How and Why to Give an Ignite Talk – Scott Berkun

Editor’s Note – this post is completely ripped off of Brady’s post on the Ignite main site.

Scott Berkun is a great public speaker. He travels the country speaking on project management, innovation, design and lately on how to speak. As an offshoot in his research on his upcoming book he put together this Ignite talk on Why and How to Speak.

He’s summarized the talk in this excellent blog post on Speaker Confessions (where he’s chronicling his new book):

  • 300 seconds kicks ass. This is super short, which means it’s easy to practice . There is no excuse for not practicing until it feels good. It also means you have to be tight in your points. 300 seconds equals 10 television commercials. You can make great points in a short time if you refine your thoughts. The entire sermon on the mount can be read in about 5 minutes and The Gettysburg address takes about 2 and a half minutes.
  • Figure out your points before you make slides. Talking about something for five minutes is easy – really, give it a shot once or twice before you make a slide – it will help you sort out what you want to say. You only need Four or five solid points to go 5 minutes. And practice with a timer before you make a slide. You’ll quickly discover how unlikely it is to run out of things to say during an ignite talk.
  • It is ok to breathe. There is no law that says you must fill every second with talking. When you practice, practice breathing. Take a moment between points. Like whitespace in visual design it’s the pauses that make what you do say stand out clearly. Give yourself a slide or two that’s for just for catching up and taking a breath.
  • Pick strong stories and big themes. What do you love? What do you hate? What is the best advice anyone ever gave you? Pick stories with big themes, since they require less introduction. What are the 5 most important things to know about X that no one talks about? The stronger the topic & title the easier the work is. Top 10 lists can work, but making 10 points is extremely hard – aim for 5 or 6.

He’s got several more points at his site.

How to Break Up With Someone On Twitter – Jason Preston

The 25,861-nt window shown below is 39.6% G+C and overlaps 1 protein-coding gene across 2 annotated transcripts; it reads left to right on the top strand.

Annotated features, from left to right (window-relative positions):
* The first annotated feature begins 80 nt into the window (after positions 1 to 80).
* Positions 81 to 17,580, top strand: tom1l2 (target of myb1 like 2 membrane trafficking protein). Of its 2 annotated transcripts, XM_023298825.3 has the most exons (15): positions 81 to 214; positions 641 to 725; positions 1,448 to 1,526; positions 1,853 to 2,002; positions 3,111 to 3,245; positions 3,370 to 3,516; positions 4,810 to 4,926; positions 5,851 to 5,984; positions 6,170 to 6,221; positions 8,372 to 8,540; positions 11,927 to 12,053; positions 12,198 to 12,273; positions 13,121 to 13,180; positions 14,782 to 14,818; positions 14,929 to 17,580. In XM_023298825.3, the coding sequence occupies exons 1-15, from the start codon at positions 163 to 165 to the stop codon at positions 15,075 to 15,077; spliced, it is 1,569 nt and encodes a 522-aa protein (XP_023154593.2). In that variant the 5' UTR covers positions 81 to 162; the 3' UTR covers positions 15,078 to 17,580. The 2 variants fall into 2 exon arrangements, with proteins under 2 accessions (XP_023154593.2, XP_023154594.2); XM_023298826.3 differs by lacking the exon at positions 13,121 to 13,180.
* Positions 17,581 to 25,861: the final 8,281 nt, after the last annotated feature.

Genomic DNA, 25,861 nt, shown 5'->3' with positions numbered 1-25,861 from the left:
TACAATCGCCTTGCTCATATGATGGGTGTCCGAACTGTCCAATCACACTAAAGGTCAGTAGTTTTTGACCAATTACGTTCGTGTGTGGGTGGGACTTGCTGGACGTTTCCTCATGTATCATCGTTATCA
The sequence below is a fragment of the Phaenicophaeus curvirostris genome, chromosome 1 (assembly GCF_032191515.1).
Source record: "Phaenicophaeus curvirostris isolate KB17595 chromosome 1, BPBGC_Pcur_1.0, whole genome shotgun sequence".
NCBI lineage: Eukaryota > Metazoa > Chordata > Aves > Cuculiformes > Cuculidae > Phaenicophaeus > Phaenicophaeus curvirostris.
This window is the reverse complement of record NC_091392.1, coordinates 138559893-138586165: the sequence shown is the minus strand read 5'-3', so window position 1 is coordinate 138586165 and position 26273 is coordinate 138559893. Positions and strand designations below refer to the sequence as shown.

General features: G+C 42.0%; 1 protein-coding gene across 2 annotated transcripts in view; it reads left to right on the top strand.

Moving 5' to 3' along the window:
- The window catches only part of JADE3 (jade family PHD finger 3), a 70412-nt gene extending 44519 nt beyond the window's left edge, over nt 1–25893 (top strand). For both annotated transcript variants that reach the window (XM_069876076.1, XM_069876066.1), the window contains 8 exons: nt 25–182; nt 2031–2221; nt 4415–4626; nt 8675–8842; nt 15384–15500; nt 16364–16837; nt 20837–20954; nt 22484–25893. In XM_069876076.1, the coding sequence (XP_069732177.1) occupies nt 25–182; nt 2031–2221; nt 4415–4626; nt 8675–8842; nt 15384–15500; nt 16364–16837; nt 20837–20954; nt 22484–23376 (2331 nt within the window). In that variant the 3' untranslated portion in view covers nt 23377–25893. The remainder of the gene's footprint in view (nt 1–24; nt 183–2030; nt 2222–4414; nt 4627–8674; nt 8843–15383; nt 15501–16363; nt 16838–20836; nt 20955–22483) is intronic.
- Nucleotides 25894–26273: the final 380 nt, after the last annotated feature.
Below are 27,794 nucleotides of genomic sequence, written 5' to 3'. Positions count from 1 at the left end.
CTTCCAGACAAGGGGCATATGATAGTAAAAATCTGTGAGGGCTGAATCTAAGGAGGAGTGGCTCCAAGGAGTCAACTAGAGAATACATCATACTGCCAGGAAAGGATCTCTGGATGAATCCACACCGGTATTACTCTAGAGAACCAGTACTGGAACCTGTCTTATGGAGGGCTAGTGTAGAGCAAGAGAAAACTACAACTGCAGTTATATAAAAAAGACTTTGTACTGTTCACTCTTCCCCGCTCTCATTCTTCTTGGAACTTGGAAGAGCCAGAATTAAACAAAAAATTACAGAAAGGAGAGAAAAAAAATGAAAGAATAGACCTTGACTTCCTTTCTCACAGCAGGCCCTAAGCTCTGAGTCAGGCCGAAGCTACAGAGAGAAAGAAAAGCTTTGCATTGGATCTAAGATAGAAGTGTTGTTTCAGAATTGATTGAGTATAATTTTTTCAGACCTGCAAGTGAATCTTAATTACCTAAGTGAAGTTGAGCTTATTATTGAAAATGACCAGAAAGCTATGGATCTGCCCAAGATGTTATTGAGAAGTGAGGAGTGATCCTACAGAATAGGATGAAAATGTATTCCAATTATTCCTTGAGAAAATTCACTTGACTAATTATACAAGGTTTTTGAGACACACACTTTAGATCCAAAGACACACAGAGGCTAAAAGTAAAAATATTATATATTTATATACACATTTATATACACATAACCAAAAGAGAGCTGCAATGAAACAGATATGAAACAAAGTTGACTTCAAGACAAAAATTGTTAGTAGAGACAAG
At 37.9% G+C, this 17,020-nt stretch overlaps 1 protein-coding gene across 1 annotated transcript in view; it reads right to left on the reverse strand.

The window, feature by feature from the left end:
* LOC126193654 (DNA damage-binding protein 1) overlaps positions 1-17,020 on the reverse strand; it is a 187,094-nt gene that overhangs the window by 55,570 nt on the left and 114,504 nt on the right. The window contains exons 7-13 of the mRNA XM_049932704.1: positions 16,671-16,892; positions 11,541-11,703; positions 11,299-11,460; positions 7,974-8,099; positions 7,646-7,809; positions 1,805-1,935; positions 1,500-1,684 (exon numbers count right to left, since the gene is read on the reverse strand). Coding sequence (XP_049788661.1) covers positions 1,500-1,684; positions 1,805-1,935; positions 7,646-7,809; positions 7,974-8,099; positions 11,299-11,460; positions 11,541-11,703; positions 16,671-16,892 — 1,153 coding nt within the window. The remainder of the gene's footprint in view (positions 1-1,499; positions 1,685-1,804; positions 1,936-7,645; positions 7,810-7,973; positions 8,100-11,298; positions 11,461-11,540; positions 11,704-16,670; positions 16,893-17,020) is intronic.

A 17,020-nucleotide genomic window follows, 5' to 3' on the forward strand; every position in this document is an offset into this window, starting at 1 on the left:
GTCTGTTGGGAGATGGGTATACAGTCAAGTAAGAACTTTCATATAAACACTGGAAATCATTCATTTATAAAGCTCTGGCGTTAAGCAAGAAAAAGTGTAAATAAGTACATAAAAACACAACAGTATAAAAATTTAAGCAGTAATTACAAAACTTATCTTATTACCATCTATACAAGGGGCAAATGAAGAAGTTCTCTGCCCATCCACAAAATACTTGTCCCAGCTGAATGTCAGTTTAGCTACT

Expressing one’s self on Twitter involves summarizing, editing, and jettisoning the unimportant. We need to strip our thoughts down to the bare minimum, while most importantly, retaining the meaning.

For the more verbose of us, Twitter’s 140 character limit poses a challenge for conveying something as simple as where you are and what you are doing. But what about communicating something much more complex, like breaking up with someone?

Jason Preston navigates you through the world of minimizing the complex feelings, thoughts and action items associated with breaking up with someone in less than 140 characters.

In this instructive how-to video, you’ll build your Twitter toolbox with the following editing tactics:

  • Acronymisying
  • Pictifying
  • Thesaurizing
  • Clppng

and if necessary, you can gain the ability to break up with someone on Twitter.

About Jason Preston

Jason PrestonJason Preston is currently the Director of New Media at Parnassus Group, the company responsible for the 140 | The Twitter Conference.

You can find Jason at Jasonp107 on Twitter, on his blog or his thoughts about the future of publishing at Eat, Sleep, Publish. Jason was recently interviewed by Scott Berkun about this talk here.

Community Genius: Leveraging Community to Increase your Creative Powers – Shelly Farnham

Are you in a creative rut? Finding yourself not as inspired as you’d like to be? Most of us in creative fields need to recharge our resourcefulness every now and then.

Shelly Farhham, social scientist and leading expert in community technologies, has spent her professional life researching social media and building online communities.

In her talk, Shelly shares 13 tips to increase your creative powers ranging from (1) Seek Diversity to (8) give away ideas freely to (7) hang around in bars and helps you figure out how leverage community to increase your creative powers.

About Shelly Farnham

Shelly D. Farnham has a PhD in Social Psychology from University of Washington and is the co-founder and social architect at Waggle Labs, which develops innovative social applications. You can find her on Twitter at shellyshelly.

You can see Shelly’s slides on Slideshare and read the text on the Waggle Labs’ blog.

Hillel Cooperman and the Secret Underground World of Lego

Kids give you license to be kids again. For Hillel Cooperman and his wife, this gave them license to go to Lego conventions, bid on Lego auctions and even turn rooms of their house into Lego rooms.